Your Life, Your Gut

Updated: Sep 20, 2020

There has been so much recent research into the effect that the make up and changing composition of our gut microbiota has on both physical and mental health.

A recent lecture that I listened to by Dr. Helena Popovic, ambassador for the Gut Foundation of Australia opened my eyes to yet more influences, beyond food, on the gut microbiota.

All of this goes to highlight the importance of a whole lifestyle approach to a healthy body and mind, and to keeping the gut 'happy' because of its far reaching effects on just about everything else.


No-one knows what the perfect composition of the gut microbial population might be. The likelihood is that it is slightly different for everyone. What we do know is that a wide diversity of types of microbes, and high numbers of microbes is good, and that certain species tend to not be helpful, whereas others do tend to be beneficial. We do want bacteria which produce short chain fatty acid metabolites, but very specific strains of bacteria are helpful for different conditions, and so it is hard to generalise. Lactobacillus and Bifidobacteria species are good species to have plenty of. However, although we associate E.Coli with food poisoning there are actually some strains of E.Coli which are beneficial.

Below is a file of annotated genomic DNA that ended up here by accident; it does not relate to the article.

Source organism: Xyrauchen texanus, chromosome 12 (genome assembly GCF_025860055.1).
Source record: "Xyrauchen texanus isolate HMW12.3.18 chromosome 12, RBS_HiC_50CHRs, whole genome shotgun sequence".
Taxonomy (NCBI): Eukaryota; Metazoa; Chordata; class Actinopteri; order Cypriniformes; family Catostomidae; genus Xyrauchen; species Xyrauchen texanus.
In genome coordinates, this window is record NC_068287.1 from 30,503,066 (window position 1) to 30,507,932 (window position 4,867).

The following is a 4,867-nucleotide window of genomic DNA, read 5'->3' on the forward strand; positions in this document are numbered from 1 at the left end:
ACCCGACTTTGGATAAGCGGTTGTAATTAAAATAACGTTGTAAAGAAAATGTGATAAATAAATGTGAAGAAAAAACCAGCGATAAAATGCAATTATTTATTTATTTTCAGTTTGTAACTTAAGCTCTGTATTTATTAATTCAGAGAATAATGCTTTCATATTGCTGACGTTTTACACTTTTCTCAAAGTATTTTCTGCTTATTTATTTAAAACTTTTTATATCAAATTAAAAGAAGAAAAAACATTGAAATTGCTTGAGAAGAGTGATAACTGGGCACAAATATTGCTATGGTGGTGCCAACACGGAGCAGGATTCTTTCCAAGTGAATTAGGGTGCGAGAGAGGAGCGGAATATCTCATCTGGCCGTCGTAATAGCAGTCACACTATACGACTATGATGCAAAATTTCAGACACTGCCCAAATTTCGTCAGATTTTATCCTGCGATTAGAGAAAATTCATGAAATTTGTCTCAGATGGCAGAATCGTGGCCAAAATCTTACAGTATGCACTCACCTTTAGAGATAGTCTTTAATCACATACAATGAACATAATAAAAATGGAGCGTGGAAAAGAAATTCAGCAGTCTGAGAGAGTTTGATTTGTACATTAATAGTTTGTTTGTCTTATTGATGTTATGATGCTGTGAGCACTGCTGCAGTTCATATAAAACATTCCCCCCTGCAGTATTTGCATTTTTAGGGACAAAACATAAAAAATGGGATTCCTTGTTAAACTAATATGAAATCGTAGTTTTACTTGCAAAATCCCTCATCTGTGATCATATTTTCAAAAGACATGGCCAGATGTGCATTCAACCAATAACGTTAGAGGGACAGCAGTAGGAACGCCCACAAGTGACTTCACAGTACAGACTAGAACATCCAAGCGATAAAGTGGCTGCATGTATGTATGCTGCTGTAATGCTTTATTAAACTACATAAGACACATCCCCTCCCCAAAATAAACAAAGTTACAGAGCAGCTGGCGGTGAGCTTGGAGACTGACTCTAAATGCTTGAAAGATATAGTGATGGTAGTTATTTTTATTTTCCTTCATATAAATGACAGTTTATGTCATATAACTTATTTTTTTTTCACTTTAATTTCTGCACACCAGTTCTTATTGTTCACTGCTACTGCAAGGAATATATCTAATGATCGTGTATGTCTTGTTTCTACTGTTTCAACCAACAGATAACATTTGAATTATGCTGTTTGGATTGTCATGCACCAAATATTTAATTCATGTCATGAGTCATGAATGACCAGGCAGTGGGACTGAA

So what, other than way we eat, can influence the make up of our gut microbiota?

The answer is almost anything.



Even before we are born, a mother's stress levels affect her microbiota, which are transferred to the baby on birth. Caesarean section means that the baby misses out on these bacteria which are acquired in the passage through the vagina. There has even been talk of probiotics to make up for that lack in Caesarean born babies! After birth, the connection continues through breast milk, thus happy, relaxed mum, happy baby! On the flip side, a stressed mother's vaginal lactobacilli are altered and this affects the amino acids that are available for interconnecting the baby's brain regions, thus brain development can be affected.


Our microbes are also affected by whether we live in an urban or rural environment (hint: get some soil on your hands!), our pets, whether or not we exercise and how much, antibiotic use, siblings, conflict, sleep, medication use, mouth wash use, bullying and whether we had our tonsils or appendix out before the age of nine years. Who knew?!


Feeling overwhelmed and powerless in the face of all that information?

The key is to recognise what you can influence and what is in the past.


Childhood trauma, whether at home or school manifests as a very different microbiota compared to children who did not experience trauma. This often results in gut symptoms such as tummy aches and, later on, irritable bowel syndrome (IBS). Up to 50% of people with IBS have experienced childhood trauma. Their history cannot be changed, but seeking help to deal with the trauma may be as useful as dealing with the IBS symptoms as the microbiota is highly changeable. With positive changes in composition come mental health benefits. Equally, with stress reduction, come beneficial changes to the microbiota, therefore it is a mutually interdependent system. However, small incremental changes and patience may be required since a poor 'baseline' microbiota may make improvements slower to achieve.